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ERIC Number: ED554125
Record Type: Non-Journal
Publication Date: 2013
Pages: 182
Abstractor: As Provided
Reference Count: N/A
ISBN: 978-1-3031-4016-7
Teaching Developmental English: Perceptions and Motivations of One Adjunct Faculty Group
Zeas, Joanne
ProQuest LLC, Ed.D. Dissertation, Temple University
This qualitative study describes members of the Liberal Arts/English adjunct faculty at one mid-Atlantic urban community college (MAUCC), their perceptions of the organizational climate of their program, and their satisfaction and motivation patterns. The study was designed as a case study focusing on one MAUCC department. Adjunct faculty members constitute a growing percentage of the teaching force in higher education institutions--particularly in community colleges (Eagan, 2007; National Center for Educational Statistics, 2011). With rising economic pressure, community colleges increasingly rely on adjunct faculty for teaching their students, particularly in introductory and remedial courses (Eagan, 2007; National Center for Educational Statistics, 2011). However, research suggests that, relative to students taught by full-time faculty, students in introductory courses that are taught by adjunct faculty members are less likely to be successful and to persist to degree completion (Harrington & Schibik, 2001; Eagan, 2009; Jaeger, 2009). Some research suggests that adjunct faculty's work conditions interfere with the quality of their instruction (Eagan, 2007; Lei, 2008). Other research concludes that adjunct faculty members' motivation for teaching and/or method of teaching is incompatible with the investment required for supporting community college students in developmental courses (Adamowicz, 2007; Glenn, 2008). However, little is known about the way contemporary community college adjunct faculty members perceive their role in the organization and their responsibility for promoting students' learning, development, and academic success. The completed research answers the questions: (1) How do adjunct faculty members teaching developmental courses in a community college describe their satisfaction within their current organizational roles? (2) How do adjunct faculty members teaching developmental courses in a community college perceive their responsibility toward student learning and academic success? (3) How do adjunct faculty members describe their motivation within their current role? and (4) How do these adjunct faculty members' perceptions of satisfaction, instructional effectiveness, and motivation relate to their personal background? The research is designed as a case study and focuses on adjunct faculty members teaching introductory and developmental English at one community college. [The dissertation citations contained here are published with the permission of ProQuest LLC. Further reproduction is prohibited without permission. Copies of dissertations may be obtained by Telephone (800) 1-800-521-0600. Web page:]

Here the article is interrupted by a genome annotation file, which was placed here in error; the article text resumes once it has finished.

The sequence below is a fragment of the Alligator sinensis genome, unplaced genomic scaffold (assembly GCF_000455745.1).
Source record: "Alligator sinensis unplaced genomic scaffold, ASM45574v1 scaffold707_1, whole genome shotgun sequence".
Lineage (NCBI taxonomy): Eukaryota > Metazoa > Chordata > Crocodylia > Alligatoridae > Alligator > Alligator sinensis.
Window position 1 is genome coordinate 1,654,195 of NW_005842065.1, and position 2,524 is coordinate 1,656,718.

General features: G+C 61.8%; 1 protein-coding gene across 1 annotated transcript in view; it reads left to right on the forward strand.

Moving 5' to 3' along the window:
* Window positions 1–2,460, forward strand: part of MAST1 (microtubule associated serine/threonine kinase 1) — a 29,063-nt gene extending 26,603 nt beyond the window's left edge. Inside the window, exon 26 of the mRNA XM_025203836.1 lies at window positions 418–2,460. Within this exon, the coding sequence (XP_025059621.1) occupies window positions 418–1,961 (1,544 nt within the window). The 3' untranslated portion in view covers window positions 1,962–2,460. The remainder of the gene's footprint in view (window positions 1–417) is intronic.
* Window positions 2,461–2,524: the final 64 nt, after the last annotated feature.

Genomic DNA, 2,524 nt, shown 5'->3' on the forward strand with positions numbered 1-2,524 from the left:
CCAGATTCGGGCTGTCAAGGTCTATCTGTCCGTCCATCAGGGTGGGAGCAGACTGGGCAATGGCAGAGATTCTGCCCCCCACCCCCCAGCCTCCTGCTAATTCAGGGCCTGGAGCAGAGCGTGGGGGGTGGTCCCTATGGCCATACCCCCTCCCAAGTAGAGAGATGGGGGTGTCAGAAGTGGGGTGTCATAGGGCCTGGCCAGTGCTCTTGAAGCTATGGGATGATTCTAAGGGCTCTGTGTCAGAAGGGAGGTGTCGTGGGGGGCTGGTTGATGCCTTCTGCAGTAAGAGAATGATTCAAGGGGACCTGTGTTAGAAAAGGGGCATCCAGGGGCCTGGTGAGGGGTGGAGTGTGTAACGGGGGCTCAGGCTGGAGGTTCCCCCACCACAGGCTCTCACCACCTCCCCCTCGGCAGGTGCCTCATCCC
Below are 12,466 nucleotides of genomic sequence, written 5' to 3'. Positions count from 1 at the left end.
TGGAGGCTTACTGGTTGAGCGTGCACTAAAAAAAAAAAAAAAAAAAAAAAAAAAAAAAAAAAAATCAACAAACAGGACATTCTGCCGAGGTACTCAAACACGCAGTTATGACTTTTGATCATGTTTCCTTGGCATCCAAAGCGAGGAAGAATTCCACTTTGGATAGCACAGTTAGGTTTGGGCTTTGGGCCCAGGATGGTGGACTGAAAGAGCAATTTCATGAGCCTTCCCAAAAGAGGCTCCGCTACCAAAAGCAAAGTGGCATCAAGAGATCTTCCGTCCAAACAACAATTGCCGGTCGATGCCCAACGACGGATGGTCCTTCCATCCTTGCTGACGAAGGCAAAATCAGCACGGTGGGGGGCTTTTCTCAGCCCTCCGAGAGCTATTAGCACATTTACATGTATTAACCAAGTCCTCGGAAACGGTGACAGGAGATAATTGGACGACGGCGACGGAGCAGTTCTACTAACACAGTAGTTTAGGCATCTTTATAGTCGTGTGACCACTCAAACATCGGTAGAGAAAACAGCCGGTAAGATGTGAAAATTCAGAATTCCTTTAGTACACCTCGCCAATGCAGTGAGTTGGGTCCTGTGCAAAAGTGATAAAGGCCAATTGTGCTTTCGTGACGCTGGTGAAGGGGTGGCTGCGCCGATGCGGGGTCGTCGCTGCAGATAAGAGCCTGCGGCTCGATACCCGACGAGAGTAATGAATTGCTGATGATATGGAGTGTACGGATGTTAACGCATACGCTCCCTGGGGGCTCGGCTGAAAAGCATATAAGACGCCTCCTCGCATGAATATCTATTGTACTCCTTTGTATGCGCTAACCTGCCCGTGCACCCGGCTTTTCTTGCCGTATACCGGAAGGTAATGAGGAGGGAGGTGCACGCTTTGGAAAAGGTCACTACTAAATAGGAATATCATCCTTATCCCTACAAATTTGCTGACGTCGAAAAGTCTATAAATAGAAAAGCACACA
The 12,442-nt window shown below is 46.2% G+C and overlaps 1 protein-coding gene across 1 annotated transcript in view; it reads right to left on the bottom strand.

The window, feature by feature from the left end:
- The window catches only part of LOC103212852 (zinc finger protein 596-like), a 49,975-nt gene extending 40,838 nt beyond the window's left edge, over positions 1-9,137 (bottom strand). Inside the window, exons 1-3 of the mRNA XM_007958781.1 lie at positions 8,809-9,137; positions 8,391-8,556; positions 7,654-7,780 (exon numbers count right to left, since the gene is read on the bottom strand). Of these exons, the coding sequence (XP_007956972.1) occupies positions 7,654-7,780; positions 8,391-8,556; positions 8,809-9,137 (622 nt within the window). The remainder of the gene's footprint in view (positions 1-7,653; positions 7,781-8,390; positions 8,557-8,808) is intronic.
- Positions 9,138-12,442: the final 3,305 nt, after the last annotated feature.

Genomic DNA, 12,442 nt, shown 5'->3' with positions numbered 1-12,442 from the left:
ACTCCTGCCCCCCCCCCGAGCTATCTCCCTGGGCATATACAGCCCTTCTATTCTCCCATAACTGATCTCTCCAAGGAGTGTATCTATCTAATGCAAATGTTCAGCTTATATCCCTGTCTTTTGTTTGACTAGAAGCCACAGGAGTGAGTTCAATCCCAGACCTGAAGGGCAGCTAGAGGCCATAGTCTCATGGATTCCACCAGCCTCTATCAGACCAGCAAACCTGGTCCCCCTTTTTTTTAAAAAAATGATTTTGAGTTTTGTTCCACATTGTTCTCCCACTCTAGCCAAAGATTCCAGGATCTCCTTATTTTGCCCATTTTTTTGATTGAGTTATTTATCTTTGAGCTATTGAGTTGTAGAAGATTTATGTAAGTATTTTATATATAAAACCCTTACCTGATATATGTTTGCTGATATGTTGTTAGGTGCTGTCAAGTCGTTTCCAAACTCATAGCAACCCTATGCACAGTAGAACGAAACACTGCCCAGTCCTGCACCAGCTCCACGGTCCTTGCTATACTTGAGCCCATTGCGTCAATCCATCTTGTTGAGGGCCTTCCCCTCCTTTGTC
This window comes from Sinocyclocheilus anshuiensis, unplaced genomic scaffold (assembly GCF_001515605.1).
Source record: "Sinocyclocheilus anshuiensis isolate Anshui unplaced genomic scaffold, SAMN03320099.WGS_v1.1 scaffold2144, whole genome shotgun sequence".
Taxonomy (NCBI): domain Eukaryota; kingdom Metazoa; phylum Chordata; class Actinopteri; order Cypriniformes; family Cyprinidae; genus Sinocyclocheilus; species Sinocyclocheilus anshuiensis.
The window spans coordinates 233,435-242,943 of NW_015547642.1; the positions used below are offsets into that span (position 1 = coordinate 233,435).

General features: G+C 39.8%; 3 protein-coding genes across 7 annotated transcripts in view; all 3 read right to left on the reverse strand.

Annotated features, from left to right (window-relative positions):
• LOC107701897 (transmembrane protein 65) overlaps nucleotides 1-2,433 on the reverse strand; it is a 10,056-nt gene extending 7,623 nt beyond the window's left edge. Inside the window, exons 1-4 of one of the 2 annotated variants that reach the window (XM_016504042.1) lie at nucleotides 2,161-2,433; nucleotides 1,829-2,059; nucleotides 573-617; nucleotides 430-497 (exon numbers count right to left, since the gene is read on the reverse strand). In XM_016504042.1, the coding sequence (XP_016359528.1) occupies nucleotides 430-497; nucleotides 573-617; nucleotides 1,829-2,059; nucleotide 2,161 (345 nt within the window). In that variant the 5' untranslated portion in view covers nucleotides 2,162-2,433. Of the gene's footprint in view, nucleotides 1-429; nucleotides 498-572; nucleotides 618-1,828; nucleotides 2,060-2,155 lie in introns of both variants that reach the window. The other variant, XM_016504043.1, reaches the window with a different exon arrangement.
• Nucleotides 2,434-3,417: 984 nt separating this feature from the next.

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Publication Type: Dissertations/Theses - Doctoral Dissertations
Education Level: Two Year Colleges; Higher Education; Postsecondary Education
Audience: N/A
Language: English
Sponsor: N/A
Authoring Institution: N/A